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Exclusive: CCUS developer advancing $600m Louisiana sequestration hub

Mercuria Energy-backed CapturePoint this week announced its first 45Q tax credit direct transfer deal for CO2 captured from an ethanol facility. We spoke to CEO Tracy Evans about the deal and what’s next for the CCUS developer, including potentially raising $600m in project finance for a Louisiana carbon capture hub.

CapturePoint LLC recently closed on its first 45Q tax credit direct transfer deal for CO2 captured from an ethanol facility in Kansas, a mechanism that will be a major component of the company’s earnings amid growth in CO2 capture and sequestration.

Meanwhile, the Allen, Texas-based CCUS developer could seek to raise approximately $600m as soon as next year for a sequestration hub in Louisiana, for which it has applied for two Class VI sequestration wells from the EPA, CEO Tracy Evans said in an interview.

Under the direct transfer deal deal, CapturePoint will transfer 45Q tax credits generated at the Arkalon ethanol facility in Liberal, Kansas to an unnamed buyer for 12 years. Since CapturePoint transports the CO2 to injection wells used for enhanced oil recovery, the company receives the 45Q benefit of $60 per ton for EOR activities.

At full capacity, the ethanol plant produces 250,000 metric tons of CO2 annually, but usually undergoes two turnaround processes per year, which reduces output. 

The Arkalon facility had a previously installed carbon capture unit that was re-built by CapturePoint, a project that was funded from the company’s existing cash flows from its EOR business as well as draws on its $100m borrowing line, Evans said. Under 45Q, existing carbon capture facilities of which 80% or more are rebuilt can qualify for the tax credits.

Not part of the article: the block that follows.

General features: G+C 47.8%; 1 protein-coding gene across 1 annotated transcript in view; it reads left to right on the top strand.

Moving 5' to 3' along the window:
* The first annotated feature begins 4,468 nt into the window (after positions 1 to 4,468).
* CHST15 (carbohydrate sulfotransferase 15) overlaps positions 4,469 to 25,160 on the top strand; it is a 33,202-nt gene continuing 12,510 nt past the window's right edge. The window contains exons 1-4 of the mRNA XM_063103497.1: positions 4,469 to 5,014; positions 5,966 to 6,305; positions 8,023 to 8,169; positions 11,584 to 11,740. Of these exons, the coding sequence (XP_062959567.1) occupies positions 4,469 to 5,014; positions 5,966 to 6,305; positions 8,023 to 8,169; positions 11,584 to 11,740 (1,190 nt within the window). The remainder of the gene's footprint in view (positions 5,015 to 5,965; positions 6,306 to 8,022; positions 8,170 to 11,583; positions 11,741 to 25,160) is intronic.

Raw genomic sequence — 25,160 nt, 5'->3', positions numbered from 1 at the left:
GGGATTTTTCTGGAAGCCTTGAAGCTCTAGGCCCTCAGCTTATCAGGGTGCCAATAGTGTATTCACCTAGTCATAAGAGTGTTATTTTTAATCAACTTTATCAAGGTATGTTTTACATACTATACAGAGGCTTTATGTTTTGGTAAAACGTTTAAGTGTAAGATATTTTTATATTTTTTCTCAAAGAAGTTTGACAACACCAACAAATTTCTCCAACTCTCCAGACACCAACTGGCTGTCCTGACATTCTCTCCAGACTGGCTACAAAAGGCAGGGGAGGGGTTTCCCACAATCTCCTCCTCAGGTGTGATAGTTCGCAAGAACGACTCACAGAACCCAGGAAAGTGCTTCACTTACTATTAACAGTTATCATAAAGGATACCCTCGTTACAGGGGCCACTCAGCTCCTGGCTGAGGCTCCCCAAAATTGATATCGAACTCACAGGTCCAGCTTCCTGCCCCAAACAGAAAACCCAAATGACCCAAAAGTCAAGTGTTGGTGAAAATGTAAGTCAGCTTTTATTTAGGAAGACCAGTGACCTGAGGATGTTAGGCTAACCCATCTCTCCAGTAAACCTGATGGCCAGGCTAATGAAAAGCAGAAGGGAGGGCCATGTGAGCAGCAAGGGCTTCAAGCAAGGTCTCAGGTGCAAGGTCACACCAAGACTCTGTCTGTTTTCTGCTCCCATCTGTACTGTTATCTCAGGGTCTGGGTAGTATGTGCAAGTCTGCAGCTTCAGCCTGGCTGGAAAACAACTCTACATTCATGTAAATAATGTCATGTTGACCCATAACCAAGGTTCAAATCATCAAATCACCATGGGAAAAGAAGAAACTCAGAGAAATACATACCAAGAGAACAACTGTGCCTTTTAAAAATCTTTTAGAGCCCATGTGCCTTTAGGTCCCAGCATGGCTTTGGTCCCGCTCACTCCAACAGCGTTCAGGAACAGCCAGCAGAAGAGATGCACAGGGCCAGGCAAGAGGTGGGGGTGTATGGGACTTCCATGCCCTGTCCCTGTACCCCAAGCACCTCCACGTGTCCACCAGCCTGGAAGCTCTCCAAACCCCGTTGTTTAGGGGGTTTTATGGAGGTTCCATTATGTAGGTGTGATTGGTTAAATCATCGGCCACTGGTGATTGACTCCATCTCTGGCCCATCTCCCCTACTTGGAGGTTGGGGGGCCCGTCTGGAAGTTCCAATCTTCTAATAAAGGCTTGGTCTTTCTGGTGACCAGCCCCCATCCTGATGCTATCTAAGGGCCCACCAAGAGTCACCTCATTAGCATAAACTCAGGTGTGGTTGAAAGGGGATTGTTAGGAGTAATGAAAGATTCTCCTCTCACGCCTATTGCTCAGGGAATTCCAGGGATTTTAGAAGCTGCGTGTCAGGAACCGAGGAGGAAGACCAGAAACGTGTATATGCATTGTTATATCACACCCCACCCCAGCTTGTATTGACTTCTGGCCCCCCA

The direct transfer of the 45Q tax credits was done at a discount, though Evans declined to disclose the amount.

Additionally, CapturePoint is capturing and removing CO2 from CVR’s Coffeyville fertilizer plant, also in Kansas, for which it completed a tax equity deal last year that opened up a stream of revenues.

Class VI wells

Both the Coffeyville and Arkalon plant operations are owned by the CapturePoint oil company, acquired along with oil and gas operations in 2017.

But CapturePoint has launched a carbon management subsidiary, CapturePoint Solutions, which will focus on industrial emissions to Class VI sequestration wells.

The subsidiary could seek to raise around $600m as soon as next year to build out a planned hub, the Central Louisiana Regional Carbon Storage Hub (CENLA), Evans said. The capital expenditure for the project includes a pipeline, five to seven capture facilities, and the sequestration site.

“We would love to do project finance, but we’d like to potentially start spending money now” versus waiting for a permit to construct, he said. “That seems to be the gating item for a lot of the project finance guys.”

He expects the project will take around two years to construct, thus to keep it moving, the company could spend money now on things like right-of-way and equipment using its own cash flow, he added, along with equity commitments from existing investors.

“The CapturePoint Solutions model is essentially based on only 45Q revenues,” Evans said. “Whether we’re taking them or whether somebody is paying us the transportation and sequestration fee, it’s still coming from the 45Q credits.”

CapturePoint Solutions has applied for three Class VI wells, two in Louisiana associated with the CENLA hub, and another in Oklahoma. Evans expects to have drafts of the Class VI wells from the EPA by late this year at the earliest, but Louisiana’s recently established primacy over the Class VI process could speed things up.